EUROPÊCHE CALLS FOR CHINESE TUNA ANTI-DUMPING INVESTIGATION
Europêche calls for Chinese tuna anti-dumping investigation. Europêche has presented a request to the European Commission for the initiation of an anti-dumping investigation concerning imports of tuna processed loins – mainly skipjack – originating in China, which are causing serious economic damage to the European fishing industry .
The information furnished by Europêche to the European authorities discloses the existence of unlawful aids and tax breaks allegedly granted by the Chinese Administration to the Chinese exporters of both tuna loins and canned tuna. The European fishing sector urges the EU to eliminate any present and future tariff derogations granted to tuna loins, which mainly come from China, to mitigate further market and economic disruption.
Subsidised tuna exports are a trade practice that is not only breaching World Trade Organization (WTO) rules but also threatening sustainable ocean governance. The alleged interventions by the Chinese government undermine free competition and require urgent action from the EU to re-establish a level playing field in terms of tuna trade flows.
Europêche strongly feels that any harmful subsidy or tax relief granted to Chinese exporters should receive full attention from the European Commission. Indeed, the United States has issued already in April 2016 a formal request to the WTO asking for China to clarify fishery subsidies and bring them in line with WTO rules. However, this process seems to be far from completed since, according to Europêche, processing and export of tuna loins might come to Europe on unfair terms, being dumped or subsidised.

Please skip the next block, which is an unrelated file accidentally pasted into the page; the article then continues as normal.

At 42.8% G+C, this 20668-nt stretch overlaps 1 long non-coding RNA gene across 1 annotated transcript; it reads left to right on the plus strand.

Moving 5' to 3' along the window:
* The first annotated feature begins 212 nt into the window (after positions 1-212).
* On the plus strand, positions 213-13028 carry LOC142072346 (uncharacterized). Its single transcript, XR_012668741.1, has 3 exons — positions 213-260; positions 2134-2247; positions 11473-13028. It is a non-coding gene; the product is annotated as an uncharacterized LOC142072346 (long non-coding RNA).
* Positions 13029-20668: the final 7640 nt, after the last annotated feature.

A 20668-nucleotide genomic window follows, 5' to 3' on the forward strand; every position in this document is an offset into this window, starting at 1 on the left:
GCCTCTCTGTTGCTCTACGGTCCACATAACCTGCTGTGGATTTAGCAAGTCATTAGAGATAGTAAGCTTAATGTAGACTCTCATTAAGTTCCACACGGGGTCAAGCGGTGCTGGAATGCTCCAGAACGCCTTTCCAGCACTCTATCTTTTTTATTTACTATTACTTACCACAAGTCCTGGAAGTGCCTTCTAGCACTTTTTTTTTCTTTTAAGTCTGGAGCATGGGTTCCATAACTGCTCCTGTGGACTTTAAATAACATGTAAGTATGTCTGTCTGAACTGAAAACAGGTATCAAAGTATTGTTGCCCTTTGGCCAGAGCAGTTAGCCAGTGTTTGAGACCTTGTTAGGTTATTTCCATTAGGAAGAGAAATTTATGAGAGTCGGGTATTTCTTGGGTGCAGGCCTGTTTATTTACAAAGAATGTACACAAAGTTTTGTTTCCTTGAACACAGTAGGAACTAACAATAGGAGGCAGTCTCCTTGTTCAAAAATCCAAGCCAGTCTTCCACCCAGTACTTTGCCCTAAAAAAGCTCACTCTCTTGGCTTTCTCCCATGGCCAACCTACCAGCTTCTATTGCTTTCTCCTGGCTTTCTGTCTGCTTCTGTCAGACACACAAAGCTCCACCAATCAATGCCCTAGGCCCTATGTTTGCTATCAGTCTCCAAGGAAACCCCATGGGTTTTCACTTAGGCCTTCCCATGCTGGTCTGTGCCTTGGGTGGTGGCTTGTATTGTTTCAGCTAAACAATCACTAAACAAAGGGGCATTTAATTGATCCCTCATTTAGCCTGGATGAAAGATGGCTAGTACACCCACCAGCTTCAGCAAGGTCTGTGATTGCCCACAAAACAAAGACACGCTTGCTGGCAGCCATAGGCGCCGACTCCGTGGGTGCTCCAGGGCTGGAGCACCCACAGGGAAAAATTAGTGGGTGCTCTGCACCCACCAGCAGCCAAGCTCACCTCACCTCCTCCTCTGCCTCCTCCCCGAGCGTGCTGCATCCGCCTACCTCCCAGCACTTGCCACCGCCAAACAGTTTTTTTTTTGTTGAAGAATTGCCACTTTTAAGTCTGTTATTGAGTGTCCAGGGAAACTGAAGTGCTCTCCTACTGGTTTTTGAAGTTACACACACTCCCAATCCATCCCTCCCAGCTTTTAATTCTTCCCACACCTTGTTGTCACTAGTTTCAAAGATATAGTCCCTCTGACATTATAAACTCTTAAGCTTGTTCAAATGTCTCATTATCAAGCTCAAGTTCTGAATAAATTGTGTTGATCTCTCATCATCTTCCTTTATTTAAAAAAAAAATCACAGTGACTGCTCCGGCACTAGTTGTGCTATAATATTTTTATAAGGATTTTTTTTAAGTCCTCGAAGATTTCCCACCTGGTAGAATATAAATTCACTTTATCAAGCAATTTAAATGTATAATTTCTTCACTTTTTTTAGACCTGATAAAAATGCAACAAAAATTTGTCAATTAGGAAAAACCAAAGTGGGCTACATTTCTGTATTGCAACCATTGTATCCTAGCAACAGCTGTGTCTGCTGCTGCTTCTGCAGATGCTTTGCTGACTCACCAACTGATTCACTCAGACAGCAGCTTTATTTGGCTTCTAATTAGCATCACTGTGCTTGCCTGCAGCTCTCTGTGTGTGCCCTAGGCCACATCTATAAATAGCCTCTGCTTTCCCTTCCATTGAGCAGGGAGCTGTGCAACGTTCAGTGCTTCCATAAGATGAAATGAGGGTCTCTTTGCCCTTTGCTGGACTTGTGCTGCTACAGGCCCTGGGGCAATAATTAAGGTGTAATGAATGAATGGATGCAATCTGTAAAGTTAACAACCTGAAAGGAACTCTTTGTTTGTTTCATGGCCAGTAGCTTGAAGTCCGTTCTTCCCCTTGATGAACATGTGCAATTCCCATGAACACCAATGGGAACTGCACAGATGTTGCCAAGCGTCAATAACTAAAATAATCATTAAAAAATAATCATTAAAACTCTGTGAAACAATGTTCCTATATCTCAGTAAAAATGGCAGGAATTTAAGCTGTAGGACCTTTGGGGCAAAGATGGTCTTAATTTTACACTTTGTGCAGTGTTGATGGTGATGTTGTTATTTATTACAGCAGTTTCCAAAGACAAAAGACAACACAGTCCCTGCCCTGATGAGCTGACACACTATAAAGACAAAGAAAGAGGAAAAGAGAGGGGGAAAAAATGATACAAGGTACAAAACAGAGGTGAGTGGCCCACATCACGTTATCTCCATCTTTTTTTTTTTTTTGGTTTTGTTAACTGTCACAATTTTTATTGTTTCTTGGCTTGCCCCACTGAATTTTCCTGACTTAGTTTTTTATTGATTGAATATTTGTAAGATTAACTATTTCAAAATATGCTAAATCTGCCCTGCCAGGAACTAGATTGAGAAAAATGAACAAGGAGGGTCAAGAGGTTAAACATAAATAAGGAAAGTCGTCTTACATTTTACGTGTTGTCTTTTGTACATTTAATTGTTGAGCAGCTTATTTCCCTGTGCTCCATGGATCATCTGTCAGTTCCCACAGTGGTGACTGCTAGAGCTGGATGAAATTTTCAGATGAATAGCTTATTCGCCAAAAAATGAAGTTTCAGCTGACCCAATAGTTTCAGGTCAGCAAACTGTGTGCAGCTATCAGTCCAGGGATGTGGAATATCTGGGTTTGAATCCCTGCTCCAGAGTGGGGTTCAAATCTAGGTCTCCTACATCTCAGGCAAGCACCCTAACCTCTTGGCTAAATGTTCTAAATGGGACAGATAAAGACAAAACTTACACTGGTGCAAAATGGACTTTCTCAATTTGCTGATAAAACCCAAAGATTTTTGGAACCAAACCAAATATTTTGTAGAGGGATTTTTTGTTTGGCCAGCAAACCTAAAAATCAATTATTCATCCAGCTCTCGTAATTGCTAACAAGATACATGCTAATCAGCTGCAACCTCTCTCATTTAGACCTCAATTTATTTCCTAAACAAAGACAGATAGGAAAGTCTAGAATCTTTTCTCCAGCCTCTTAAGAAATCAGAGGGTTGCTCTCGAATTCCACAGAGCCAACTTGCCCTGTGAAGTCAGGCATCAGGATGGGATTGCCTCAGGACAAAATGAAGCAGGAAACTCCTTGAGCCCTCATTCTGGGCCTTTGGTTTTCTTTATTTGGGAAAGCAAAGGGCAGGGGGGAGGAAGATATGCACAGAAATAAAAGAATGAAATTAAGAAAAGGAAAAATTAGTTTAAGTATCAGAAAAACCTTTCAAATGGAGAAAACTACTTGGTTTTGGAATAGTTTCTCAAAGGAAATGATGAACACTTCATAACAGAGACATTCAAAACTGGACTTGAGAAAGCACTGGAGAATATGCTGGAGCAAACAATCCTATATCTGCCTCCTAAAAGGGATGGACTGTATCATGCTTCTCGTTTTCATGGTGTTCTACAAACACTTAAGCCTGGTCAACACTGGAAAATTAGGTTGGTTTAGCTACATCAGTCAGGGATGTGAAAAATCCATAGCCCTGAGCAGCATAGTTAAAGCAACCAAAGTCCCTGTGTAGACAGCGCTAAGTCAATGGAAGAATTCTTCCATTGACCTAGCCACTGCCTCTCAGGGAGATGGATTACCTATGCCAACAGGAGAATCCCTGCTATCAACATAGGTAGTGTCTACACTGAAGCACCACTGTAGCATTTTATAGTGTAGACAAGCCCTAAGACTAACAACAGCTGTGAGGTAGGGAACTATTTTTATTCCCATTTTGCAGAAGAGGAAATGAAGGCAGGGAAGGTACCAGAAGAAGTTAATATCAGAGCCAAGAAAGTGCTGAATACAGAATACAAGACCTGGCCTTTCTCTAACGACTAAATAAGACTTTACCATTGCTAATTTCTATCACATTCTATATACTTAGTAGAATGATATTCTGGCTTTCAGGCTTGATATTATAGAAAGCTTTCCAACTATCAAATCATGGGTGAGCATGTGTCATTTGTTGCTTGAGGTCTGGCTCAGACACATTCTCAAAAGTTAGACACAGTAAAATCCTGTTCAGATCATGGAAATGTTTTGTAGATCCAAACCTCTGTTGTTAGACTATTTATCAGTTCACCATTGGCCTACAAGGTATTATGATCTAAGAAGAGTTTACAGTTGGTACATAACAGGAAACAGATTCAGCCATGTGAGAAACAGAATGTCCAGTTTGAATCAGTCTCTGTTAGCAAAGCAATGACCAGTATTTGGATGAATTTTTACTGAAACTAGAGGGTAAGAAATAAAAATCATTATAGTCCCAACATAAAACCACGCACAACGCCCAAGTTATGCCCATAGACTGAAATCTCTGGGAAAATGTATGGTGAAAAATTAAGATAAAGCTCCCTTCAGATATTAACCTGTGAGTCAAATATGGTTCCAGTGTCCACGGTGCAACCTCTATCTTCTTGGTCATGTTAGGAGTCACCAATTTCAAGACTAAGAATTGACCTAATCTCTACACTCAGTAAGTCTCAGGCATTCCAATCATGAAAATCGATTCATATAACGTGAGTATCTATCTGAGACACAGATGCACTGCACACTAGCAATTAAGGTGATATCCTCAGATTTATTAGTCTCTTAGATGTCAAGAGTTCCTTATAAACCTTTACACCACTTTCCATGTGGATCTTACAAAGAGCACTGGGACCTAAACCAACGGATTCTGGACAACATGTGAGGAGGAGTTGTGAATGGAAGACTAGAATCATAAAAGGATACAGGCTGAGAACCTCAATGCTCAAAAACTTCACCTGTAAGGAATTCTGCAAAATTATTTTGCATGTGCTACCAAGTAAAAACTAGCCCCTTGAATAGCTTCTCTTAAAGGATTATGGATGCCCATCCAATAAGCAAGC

Europêche is alerted by the increasing import volumes of tuna loins flooding the EU market at low prices. These low prices are made possible on the one hand by the confronted subsidies from the Chinese government to their producers and on the other hand by EU import tariff derogations granted for 30,000-ton tuna loins per year. Furthermore, a recent study reveals that China has expanded its uncontrolled distant-water fishing fleet to the point that China is threatening food security and the economies of coastal communities around the globe. According to this research, this has been possible thanks to tax exemptions, fuel subsidies and ship construction subsidies which are hardly ever made public by the Chinese authorities. Europêche argues that Chinese seafood products therefore compete unfairly with seafood produced sustainably by the EU fishing fleet but also with seafood suppliers from developing countries that export to the EU market under preferential market access conditions.
Javier Garat, President of Europêche, declared:
“Given the strategic and highly competitive nature of the tuna market we urge the European Commission to initiate an anti-dumping and anti-subsidy investigation with a view to impose as soon as possible countervailing measures against tuna exports to the EU”. Mr Garat concluded: “It is not acceptable that countries which are linked to IUU fishing and serious labour abuses benefit from preferential market access; it should be rather the opposite. The EU should work towards achieving a true level playing field between EU produced and third country produced seafood. Autonomous tariff quotas for tuna loins at present are rewarding those who have turned a blind eye towards the sustainability of fish stocks and fair treatment of people”.